Escape Dynamics

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Escape Dynamics, Inc.
Founded2010 (2010)
DefunctDecember 31, 2015 (2015-12-31)
Key people
Dmitriy Tseliakhovich (CEO and CTO)
Laetitia Garriott de Cayeux (President and COO)
Andrew Lee (General Counsel)
Richard F. Schaden (Chairman of the Board)

Escape Dynamics, Inc. was a Colorado-based technology company that operated 2010–2015 focused on bringing to market single-stage-to-orbit reusable electromagnetically powered spaceplanes.[1]

Although the company demonstrated operation of a prototype thruster with an end-to-end (grid to thruster) sequence of operation of an externally powered propulsion system in 2015, the company ceased operations at the end of 2015 as a result of insufficient funding to complete the requisite R&D process to complete development.[2]


The company was founded by Richard F. Schaden and a team of California Institute of Technology scientists including Dr. Dmitriy Tseliakhovich and Shaun Maguire. Laetitia Garriott de Cayeux joined the founding team as the President and COO in 2014.

Members of the Board of Advisors included Dr. Peter Diamandis of the X Prize Foundation, Mr. Gonzalo Martinez of Autodesk, Professor Harry Atwater of Caltech, Mr. Jonathan Knowles of Autodesk, Mr. Ingvar Petursson of Nintendo of America, Joseph Meyerowitz (co-founder of Escape Dynamics), and Mr. Shaun Maguire (co-founder of Escape Dynamics) of Caltech and Qadium Inc.[citation needed]

The company ceased operations at the end of 2015, commenting in a statement on their website that, "while microwave propulsion is feasible and is capable of efficiency and performance surpassing chemical rockets, the cost of completing the R&D all the way through operations makes the concept economically unattractive for our team at this time."

Technology development[edit]

The key technology areas Escape Dynamics focused on were: i) externally powered aerospace vehicles; ii) efficient, reliable and safe wireless energy transfer; and iii) highly efficient high power microwave sources. Systems the company developed included high power microwave sources (gyrotrons) used to generate microwave energy required to power aerospace vehicles, high-speed steerable phased array antennas for millimeter-wave long distance wireless energy transfer, and electromagnetically powered propulsion systems.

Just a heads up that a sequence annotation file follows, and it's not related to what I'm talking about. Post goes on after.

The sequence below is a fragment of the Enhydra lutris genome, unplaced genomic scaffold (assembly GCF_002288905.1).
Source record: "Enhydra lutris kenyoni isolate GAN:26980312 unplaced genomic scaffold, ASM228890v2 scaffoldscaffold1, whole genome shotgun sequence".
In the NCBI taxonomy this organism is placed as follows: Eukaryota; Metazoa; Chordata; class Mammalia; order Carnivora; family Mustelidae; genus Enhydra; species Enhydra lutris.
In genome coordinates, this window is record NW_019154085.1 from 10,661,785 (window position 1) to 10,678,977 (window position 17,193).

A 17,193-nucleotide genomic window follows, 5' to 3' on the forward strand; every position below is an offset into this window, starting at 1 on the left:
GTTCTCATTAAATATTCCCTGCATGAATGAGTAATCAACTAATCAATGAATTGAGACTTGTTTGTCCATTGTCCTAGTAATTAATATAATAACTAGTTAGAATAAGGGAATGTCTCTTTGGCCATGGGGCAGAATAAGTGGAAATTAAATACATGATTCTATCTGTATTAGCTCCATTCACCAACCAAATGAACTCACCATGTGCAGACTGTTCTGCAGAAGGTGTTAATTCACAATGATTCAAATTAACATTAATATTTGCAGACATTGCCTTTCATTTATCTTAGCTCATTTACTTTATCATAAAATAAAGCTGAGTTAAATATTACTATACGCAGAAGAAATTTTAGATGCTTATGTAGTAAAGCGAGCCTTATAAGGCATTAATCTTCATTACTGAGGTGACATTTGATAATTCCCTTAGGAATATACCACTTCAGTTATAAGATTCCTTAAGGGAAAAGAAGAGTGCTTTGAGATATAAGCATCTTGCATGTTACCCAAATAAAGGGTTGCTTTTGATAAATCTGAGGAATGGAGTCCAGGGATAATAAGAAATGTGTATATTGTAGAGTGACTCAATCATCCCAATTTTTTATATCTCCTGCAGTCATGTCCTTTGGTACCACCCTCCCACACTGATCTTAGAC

In the summer 2015, the company demonstrated operation of a prototype thruster with specific impulse above 500 seconds using helium as a propellant. The demonstration showed an end-to-end sequence of operation of an externally powered propulsion system. Energy was drawn from the grid, converted into microwaves using EDI's gyrotron, guided through a system of beam shaping mirrors, and beamed from an antenna to a thruster. Conversion of the microwave energy into thrust was performed using a thermal thruster with a highly efficient microwave-absorbing heat exchanger.

Industry accolades and awards[edit]

In 2013, the company's work and revolutionary approach to innovation in the aerospace industry was recognized by Autodesk Innovation Award.[3] In 2014 Escape Dynamics was invited to present its vision at the Google Solve for X summit.[4] In the summer 2015, after announcement of the 500 second Isp milestones, the company was featured in the cover story of Aviation Week[5] and featured in Scientific American which listed its beamed-energy propulsion concept as one of ten “2015 World Changing Ideas”.[6] Fast Company Magazine also listed Escape Dynamics in its “World’s 50 Most Innovative Companies 2016” edition as #3 of the World's Most Innovative Companies in the space sector after SpaceX and Blue Origin.[7]


  1. ^ "PTN interviews Escape Dynamics on the future of space technology". PlanetTech News. Retrieved 3 May 2015.
  2. ^ Foust, Jeff (2016-02-05). "Advanced space propulsion startup shuts down". SpaceNews. Retrieved 2016-02-05.
  3. ^ Autodesk Small Business Success Award Contest - Escape Dynamics. 29 August 2013 – via YouTube.
  4. ^ We Solve for X - Dmitriy Tseliakhovich, Escape Dynamics - Efficient Space Access. 10 February 2014 – via YouTube.
  5. ^ "Power-beamed Thruster Test Boosts SSTO Hopes".
  6. ^ "Microwave-Powered Rockets Would Slash Cost of Reaching Orbit".
  7. ^ "The Most Innovative Companies of 2016". Archived from the original on 2016-02-21. Retrieved 2016-02-23.

External links[edit]